Jan 13, 2020

Pot companies' outlooks 'no better than a coin flip': MKM

Aphria, Organigram 'not out of the woods just yet' as earnings due


Security Not Found

The stock symbol {{StockChart.Ric}} does not exist

See Full Stock Page »

Investors would do just as well to flip a coin as to listen to cannabis companies’ predictions, according to an investigation by research firm MKM Partners.

Analyst Bill Kirk examined every earnings transcript since 2017 for the six Canadian pot producers he covers and found 947 predictions, promises and outlooks. Of those, 29 per cent were correct, 28 per cent were incorrect and 43 per cent are yet to be determined. That means 51 per cent of predictions with a known outcome turned out to be true.

Perhaps unsurprisingly, negative predictions were far more likely to be true, with 93 per cent correct, than positive predictions, with 48 per cent correct.

“It is difficult to rely on company commentary about positive expectations, but if they are making negative commentary, investors should take notice,” Kirk said in a note published Monday.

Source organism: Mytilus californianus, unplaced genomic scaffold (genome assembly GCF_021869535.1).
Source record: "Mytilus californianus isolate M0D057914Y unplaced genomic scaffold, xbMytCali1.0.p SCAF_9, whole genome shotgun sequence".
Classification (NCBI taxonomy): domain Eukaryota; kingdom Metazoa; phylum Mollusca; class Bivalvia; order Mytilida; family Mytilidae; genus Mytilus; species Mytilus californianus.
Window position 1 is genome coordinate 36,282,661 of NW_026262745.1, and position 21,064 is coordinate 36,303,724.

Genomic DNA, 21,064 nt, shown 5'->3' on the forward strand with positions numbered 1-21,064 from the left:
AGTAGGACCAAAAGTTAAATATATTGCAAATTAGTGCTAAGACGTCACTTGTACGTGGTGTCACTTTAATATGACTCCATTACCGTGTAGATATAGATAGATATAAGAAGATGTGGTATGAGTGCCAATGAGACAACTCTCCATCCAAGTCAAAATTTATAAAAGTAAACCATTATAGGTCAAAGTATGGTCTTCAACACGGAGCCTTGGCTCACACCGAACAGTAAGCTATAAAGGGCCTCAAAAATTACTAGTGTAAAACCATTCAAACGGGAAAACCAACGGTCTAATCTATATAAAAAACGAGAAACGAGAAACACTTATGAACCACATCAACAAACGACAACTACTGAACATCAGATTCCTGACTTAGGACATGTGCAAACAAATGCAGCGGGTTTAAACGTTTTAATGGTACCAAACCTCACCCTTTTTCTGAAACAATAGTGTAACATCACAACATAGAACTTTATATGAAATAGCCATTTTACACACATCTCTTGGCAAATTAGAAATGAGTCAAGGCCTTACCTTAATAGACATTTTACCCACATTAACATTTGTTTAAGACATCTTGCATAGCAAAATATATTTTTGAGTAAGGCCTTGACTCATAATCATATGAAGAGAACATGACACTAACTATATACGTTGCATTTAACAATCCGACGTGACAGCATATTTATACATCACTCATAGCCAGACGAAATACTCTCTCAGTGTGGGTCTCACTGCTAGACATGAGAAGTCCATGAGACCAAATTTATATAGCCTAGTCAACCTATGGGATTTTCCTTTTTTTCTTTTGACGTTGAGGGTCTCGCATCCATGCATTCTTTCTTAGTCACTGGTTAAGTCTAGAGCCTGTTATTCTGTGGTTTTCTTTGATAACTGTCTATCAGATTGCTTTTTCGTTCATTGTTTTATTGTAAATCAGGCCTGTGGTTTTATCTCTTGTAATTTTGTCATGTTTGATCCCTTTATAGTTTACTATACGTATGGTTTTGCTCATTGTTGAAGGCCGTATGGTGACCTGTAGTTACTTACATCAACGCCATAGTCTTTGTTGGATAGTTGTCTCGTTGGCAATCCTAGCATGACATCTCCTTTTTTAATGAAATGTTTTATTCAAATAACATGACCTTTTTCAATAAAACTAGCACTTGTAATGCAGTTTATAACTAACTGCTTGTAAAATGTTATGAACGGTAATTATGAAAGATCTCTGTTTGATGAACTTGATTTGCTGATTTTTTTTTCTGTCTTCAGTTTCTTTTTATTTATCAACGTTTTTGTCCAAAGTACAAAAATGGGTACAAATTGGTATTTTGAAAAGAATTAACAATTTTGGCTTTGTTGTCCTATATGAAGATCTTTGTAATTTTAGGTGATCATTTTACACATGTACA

The best prognosticator was Tilray Inc., which was correct in 72 per cent of its 137 resolved predictions.

Hexo Corp. had the worst track record, with just 18 per cent of its predictions turning out to be correct. The Gatineau, Quebec-based company said in March 2019 that it would generate $400 million in revenue in fiscal 2020. It was confident enough to reiterate that guidance in June, then retracted it in October. Today, the consensus estimate is that Hexo will report revenue of $77.5 million in the fiscal year, which ends July 31.

Aurora Cannabis Inc. also flubbed its earnings guidance, saying in August that it would generate fiscal fourth-quarter revenue of $100 million to $107 million. Even though that forecast was made 37 days after the quarter had closed, Aurora ended up reporting revenue of $98.9 million.

The failed predictions weren’t just about companies’ financial results. Canopy Growth Corp., for example, said in September 2018 that Ontario would have 250 cannabis stores open one year later. Instead, the province had just 24 stores open by that time.

And the number of correct guesses is likely to get worse, Kirk said. “We believe investors should assume most current predictions will fail.”

Cannabis Canada is BNN Bloomberg’s in-depth series exploring the stunning formation of the entirely new — and controversial — Canadian recreational marijuana industry. Read more from the special series here and subscribe to our Cannabis Canada newsletter to have the latest marijuana news delivered directly to your inbox every day.